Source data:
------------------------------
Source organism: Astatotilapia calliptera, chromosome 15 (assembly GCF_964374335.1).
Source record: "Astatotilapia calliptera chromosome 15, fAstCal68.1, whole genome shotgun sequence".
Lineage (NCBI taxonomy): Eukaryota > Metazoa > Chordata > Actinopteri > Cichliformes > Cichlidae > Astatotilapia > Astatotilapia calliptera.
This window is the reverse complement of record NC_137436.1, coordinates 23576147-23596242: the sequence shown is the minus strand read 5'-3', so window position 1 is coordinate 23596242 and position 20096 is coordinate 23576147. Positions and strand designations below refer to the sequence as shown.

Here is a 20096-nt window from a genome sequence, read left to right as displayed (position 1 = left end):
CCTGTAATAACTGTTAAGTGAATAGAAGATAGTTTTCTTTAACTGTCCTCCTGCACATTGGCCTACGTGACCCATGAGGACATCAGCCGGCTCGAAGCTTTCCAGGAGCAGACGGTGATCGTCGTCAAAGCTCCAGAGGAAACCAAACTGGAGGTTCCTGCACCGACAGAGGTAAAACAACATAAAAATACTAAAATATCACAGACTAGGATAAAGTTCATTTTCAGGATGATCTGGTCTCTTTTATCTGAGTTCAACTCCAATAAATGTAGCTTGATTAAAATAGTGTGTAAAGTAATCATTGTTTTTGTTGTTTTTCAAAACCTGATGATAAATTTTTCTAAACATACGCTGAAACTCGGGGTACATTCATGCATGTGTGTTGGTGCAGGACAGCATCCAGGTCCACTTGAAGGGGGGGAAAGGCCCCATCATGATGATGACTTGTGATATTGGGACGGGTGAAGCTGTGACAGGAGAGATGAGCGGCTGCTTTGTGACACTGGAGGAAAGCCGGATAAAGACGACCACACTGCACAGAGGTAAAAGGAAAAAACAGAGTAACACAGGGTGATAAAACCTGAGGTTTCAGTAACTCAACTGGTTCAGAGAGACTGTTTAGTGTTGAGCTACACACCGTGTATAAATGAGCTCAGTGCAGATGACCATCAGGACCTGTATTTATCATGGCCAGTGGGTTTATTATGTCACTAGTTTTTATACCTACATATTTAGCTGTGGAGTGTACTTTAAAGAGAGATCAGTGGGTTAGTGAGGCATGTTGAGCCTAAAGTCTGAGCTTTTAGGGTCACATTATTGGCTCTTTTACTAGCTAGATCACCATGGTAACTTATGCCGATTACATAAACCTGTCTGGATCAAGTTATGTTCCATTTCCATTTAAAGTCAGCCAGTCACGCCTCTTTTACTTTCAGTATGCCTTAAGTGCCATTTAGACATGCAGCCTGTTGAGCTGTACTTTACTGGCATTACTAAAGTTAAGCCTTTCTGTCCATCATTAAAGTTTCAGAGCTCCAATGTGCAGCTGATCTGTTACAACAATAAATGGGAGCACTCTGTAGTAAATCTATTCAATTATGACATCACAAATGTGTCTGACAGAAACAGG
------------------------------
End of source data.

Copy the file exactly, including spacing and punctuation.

Source organism: Astatotilapia calliptera, chromosome 15 (assembly GCF_964374335.1).
Source record: "Astatotilapia calliptera chromosome 15, fAstCal68.1, whole genome shotgun sequence".
Lineage (NCBI taxonomy): Eukaryota > Metazoa > Chordata > Actinopteri > Cichliformes > Cichlidae > Astatotilapia > Astatotilapia calliptera.
This window is the reverse complement of record NC_137436.1, coordinates 23576147-23596242: the sequence shown is the minus strand read 5'-3', so window position 1 is coordinate 23596242 and position 20096 is coordinate 23576147. Positions and strand designations below refer to the sequence as shown.

Here is a 20096-nt window from a genome sequence, read left to right as displayed (position 1 = left end):
CCTGTAATAACTGTTAAGTGAATAGAAGATAGTTTTCTTTAACTGTCCTCCTGCACATTGGCCTACGTGACCCATGAGGACATCAGCCGGCTCGAAGCTTTCCAGGAGCAGACGGTGATCGTCGTCAAAGCTCCAGAGGAAACCAAACTGGAGGTTCCTGCACCGACAGAGGTAAAACAACATAAAAATACTAAAATATCACAGACTAGGATAAAGTTCATTTTCAGGATGATCTGGTCTCTTTTATCTGAGTTCAACTCCAATAAATGTAGCTTGATTAAAATAGTGTGTAAAGTAATCATTGTTTTTGTTGTTTTTCAAAACCTGATGATAAATTTTTCTAAACATACGCTGAAACTCGGGGTACATTCATGCATGTGTGTTGGTGCAGGACAGCATCCAGGTCCACTTGAAGGGGGGGAAAGGCCCCATCATGATGATGACTTGTGATATTGGGACGGGTGAAGCTGTGACAGGAGAGATGAGCGGCTGCTTTGTGACACTGGAGGAAAGCCGGATAAAGACGACCACACTGCACAGAGGTAAAAGGAAAAAACAGAGTAACACAGGGTGATAAAACCTGAGGTTTCAGTAACTCAACTGGTTCAGAGAGACTGTTTAGTGTTGAGCTACACACCGTGTATAAATGAGCTCAGTGCAGATGACCATCAGGACCTGTATTTATCATGGCCAGTGGGTTTATTATGTCACTAGTTTTTATACCTACATATTTAGCTGTGGAGTGTACTTTAAAGAGAGATCAGTGGGTTAGTGAGGCATGTTGAGCCTAAAGTCTGAGCTTTTAGGGTCACATTATTGGCTCTTTTACTAGCTAGATCACCATGGTAACTTATGCCGATTACATAAACCTGTCTGGATCAAGTTATGTTCCATTTCCATTTAAAGTCAGCCAGTCACGCCTCTTTTACTTTCAGTATGCCTTAAGTGCCATTTAGACATGCAGCCTGTTGAGCTGTACTTTACTGGCATTACTAAAGTTAAGCCTTTCTGTCCATCATTAAAGTTTCAGAGCTCCAATGTGCAGCTGATCTGTTACAACAATAAATGGGAGCACTCTGTAGTAAATCTATTCAATTATGACATCACAAATGTGTCTGACAGAAACAGG